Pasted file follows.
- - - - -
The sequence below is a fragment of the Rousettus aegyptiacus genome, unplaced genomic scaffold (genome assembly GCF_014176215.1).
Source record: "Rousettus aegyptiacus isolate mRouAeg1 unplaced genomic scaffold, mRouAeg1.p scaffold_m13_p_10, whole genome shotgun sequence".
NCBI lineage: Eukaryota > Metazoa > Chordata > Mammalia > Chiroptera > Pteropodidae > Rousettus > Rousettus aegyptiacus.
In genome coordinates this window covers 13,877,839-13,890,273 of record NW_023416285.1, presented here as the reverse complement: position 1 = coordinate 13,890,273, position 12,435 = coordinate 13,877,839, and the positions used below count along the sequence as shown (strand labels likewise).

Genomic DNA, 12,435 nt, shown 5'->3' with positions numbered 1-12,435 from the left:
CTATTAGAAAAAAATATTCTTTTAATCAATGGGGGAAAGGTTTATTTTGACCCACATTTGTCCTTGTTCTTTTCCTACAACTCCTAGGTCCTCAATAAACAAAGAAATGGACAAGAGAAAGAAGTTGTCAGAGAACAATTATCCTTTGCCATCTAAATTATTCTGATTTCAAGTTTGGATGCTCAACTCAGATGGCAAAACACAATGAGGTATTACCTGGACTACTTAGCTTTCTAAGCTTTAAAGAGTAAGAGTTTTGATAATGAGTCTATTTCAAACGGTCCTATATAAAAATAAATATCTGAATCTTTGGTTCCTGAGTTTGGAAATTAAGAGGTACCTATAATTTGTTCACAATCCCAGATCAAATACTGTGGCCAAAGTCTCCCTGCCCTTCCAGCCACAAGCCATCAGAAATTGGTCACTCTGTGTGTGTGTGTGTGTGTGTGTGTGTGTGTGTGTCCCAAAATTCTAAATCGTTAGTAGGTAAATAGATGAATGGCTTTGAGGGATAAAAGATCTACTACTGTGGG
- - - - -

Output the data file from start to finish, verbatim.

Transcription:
The sequence below is a fragment of the Rousettus aegyptiacus genome, unplaced genomic scaffold (genome assembly GCF_014176215.1).
Source record: "Rousettus aegyptiacus isolate mRouAeg1 unplaced genomic scaffold, mRouAeg1.p scaffold_m13_p_10, whole genome shotgun sequence".
NCBI lineage: Eukaryota > Metazoa > Chordata > Mammalia > Chiroptera > Pteropodidae > Rousettus > Rousettus aegyptiacus.
In genome coordinates this window covers 13,877,839-13,890,273 of record NW_023416285.1, presented here as the reverse complement: position 1 = coordinate 13,890,273, position 12,435 = coordinate 13,877,839, and the positions used below count along the sequence as shown (strand labels likewise).

Genomic DNA, 12,435 nt, shown 5'->3' with positions numbered 1-12,435 from the left:
CTATTAGAAAAAAATATTCTTTTAATCAATGGGGGAAAGGTTTATTTTGACCCACATTTGTCCTTGTTCTTTTCCTACAACTCCTAGGTCCTCAATAAACAAAGAAATGGACAAGAGAAAGAAGTTGTCAGAGAACAATTATCCTTTGCCATCTAAATTATTCTGATTTCAAGTTTGGATGCTCAACTCAGATGGCAAAACACAATGAGGTATTACCTGGACTACTTAGCTTTCTAAGCTTTAAAGAGTAAGAGTTTTGATAATGAGTCTATTTCAAACGGTCCTATATAAAAATAAATATCTGAATCTTTGGTTCCTGAGTTTGGAAATTAAGAGGTACCTATAATTTGTTCACAATCCCAGATCAAATACTGTGGCCAAAGTCTCCCTGCCCTTCCAGCCACAAGCCATCAGAAATTGGTCACTCTGTGTGTGTGTGTGTGTGTGTGTGTGTGTGTGTGTCCCAAAATTCTAAATCGTTAGTAGGTAAATAGATGAATGGCTTTGAGGGATAAAAGATCTACTACTGTGGG